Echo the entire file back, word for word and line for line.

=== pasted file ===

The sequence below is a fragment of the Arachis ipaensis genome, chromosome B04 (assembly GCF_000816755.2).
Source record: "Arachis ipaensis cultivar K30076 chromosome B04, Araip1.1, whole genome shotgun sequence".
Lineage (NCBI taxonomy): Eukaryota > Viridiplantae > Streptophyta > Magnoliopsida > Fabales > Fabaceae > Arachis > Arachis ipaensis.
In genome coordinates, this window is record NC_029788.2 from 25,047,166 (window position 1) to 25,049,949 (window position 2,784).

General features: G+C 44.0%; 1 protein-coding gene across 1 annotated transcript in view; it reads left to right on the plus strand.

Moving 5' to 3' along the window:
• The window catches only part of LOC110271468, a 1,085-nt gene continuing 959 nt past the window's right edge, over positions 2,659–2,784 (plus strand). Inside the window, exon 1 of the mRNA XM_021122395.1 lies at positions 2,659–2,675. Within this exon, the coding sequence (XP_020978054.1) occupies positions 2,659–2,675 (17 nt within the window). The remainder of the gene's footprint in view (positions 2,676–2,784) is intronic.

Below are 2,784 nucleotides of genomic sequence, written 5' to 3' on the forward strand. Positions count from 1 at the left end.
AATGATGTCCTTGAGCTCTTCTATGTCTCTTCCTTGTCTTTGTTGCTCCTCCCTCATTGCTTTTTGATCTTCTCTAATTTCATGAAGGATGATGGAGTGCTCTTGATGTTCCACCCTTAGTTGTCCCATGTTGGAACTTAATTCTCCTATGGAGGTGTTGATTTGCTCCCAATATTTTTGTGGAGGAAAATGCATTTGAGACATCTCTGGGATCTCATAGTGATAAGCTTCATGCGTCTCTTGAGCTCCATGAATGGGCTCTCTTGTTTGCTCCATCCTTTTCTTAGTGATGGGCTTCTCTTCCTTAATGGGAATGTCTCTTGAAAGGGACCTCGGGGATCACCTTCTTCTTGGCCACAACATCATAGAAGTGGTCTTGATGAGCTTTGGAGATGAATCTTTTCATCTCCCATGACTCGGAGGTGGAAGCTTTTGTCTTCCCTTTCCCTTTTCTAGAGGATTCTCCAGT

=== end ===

The sequence below is a fragment of the Arachis ipaensis genome, chromosome B04 (assembly GCF_000816755.2).
Source record: "Arachis ipaensis cultivar K30076 chromosome B04, Araip1.1, whole genome shotgun sequence".
Lineage (NCBI taxonomy): Eukaryota > Viridiplantae > Streptophyta > Magnoliopsida > Fabales > Fabaceae > Arachis > Arachis ipaensis.
In genome coordinates, this window is record NC_029788.2 from 25,047,166 (window position 1) to 25,049,949 (window position 2,784).

General features: G+C 44.0%; 1 protein-coding gene across 1 annotated transcript in view; it reads left to right on the plus strand.

Moving 5' to 3' along the window:
• The window catches only part of LOC110271468, a 1,085-nt gene continuing 959 nt past the window's right edge, over positions 2,659–2,784 (plus strand). Inside the window, exon 1 of the mRNA XM_021122395.1 lies at positions 2,659–2,675. Within this exon, the coding sequence (XP_020978054.1) occupies positions 2,659–2,675 (17 nt within the window). The remainder of the gene's footprint in view (positions 2,676–2,784) is intronic.

Below are 2,784 nucleotides of genomic sequence, written 5' to 3' on the forward strand. Positions count from 1 at the left end.
AATGATGTCCTTGAGCTCTTCTATGTCTCTTCCTTGTCTTTGTTGCTCCTCCCTCATTGCTTTTTGATCTTCTCTAATTTCATGAAGGATGATGGAGTGCTCTTGATGTTCCACCCTTAGTTGTCCCATGTTGGAACTTAATTCTCCTATGGAGGTGTTGATTTGCTCCCAATATTTTTGTGGAGGAAAATGCATTTGAGACATCTCTGGGATCTCATAGTGATAAGCTTCATGCGTCTCTTGAGCTCCATGAATGGGCTCTCTTGTTTGCTCCATCCTTTTCTTAGTGATGGGCTTCTCTTCCTTAATGGGAATGTCTCTTGAAAGGGACCTCGGGGATCACCTTCTTCTTGGCCACAACATCATAGAAGTGGTCTTGATGAGCTTTGGAGATGAATCTTTTCATCTCCCATGACTCGGAGGTGGAAGCTTTTGTCTTCCCTTTCCCTTTTCTAGAGGATTCTCCAGT